HotShot and the mystery meat
If you’ve been to Naga World in Phnom Penh (or almost any casino in the world), you’re probably familiar with HotShot. It’s a slot machine which gobbles up your coins (or bills), spins some dials and offers you the chance of getting a HotShot (free triple spin) if you line it up correctly. I have to admit, it’s somewhat addictive.
This weekend, I found HotShot on the border of Cambodia and Vietnam, about 40 minutes from Kep, in the Hà Tiên Vegas Casino and Entertainment resort – a brand new (four-month old) nine-storey, 160-room, $50 million, four star property plonked down in the middle of nowhere.
Surrounded by dirt roads, rice fields, a couple of small two-bit casinos and a lot of farm animals, Hà Tiên Vegas made itself known to my husband and me during our weekend in Kep when we saw it advertised on the back of a tuktuk.
Several hours and a phone call later, we’d been offered free transportation from Kep (in a dusty, rickety minivan) and a hotel room for $40, which included all meals. I have to admit we were somewhat skeptical, but the room turned out to be gorgeous – king-size bed, fluffy bedcovers, flat-screen plasma TV and a huge bathroom complete with tub and ultra powerful shower.
It’s somewhat confusing, however, when you check out the resort’s website, as the same room is advertised online at $180. It’s also listed at $60 (“promo period rate”) $20 (“junket rate”) and $45 (“travel agent rate”).
The casino offers 200 slot machines, 75-plus table games, internet gaming and sports book with a couple of bars and coffee stands scattered around the floor. Our host, “Tim” (the marketing VIP services manager) met us at the door, checked us in and presented us with dining coupons for our stay.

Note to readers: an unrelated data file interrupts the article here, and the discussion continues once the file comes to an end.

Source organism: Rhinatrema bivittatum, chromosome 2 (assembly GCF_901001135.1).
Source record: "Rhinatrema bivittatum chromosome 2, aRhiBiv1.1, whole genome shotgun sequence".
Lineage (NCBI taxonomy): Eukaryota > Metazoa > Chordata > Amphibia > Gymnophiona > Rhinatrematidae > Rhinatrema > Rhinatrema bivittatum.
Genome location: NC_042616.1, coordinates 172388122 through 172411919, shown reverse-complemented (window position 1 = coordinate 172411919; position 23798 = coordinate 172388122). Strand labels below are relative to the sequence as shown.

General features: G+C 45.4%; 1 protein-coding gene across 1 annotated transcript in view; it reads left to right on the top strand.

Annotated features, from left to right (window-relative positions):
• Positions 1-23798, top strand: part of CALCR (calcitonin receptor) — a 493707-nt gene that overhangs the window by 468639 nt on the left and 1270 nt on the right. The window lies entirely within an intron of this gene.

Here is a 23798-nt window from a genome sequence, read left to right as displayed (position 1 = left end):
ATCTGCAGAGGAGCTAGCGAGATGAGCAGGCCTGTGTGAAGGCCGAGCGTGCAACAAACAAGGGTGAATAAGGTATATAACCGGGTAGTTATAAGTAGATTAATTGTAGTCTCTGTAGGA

And that’s where the “mystery meat” came in. We were almost the only people in the dining room at 8pm on a Saturday night (and the only westerners in sight) and the buffet consisted of about a dozen shiny chafing dishes containing interestingly-scented meats and vegetables of various shades and aromas.
Since the dinner was “free”, we couldn’t complain and, since neither Skip nor I eat meat, we filled our plates with lots of rice, a pile of salad, green beans, grilled tomatoes and a tasty meaty-looking concoction that adorned the vegetables. I have to admit it was delicious, whatever it was. Oh, and we invested in a $17 bottle of wine to wash it down. It wasn’t the best meal we’ve ever had but it was one of the most amusing…..Two barangs sitting in a brightly-lit, almost empty dining room above a casino floor blaring out sounds of slot machines while the executive chef stopped by our table to ask if we’d like anything different to eat.
The hotel also contains a spa offering massages ($10 for body; $6 for foot), live music daily (except the day we were there) and a “Presidential Suite” which comes with its own karaoke system, massage parlour, living room, dining room, two bedrooms and Jacuzzi, for a mere $380 per night (or $50 at the “junket rate”)
The good news is you don’t need a visa to visit.
The bad news is, while it may be only a short drive from Kep, it feels like a world away.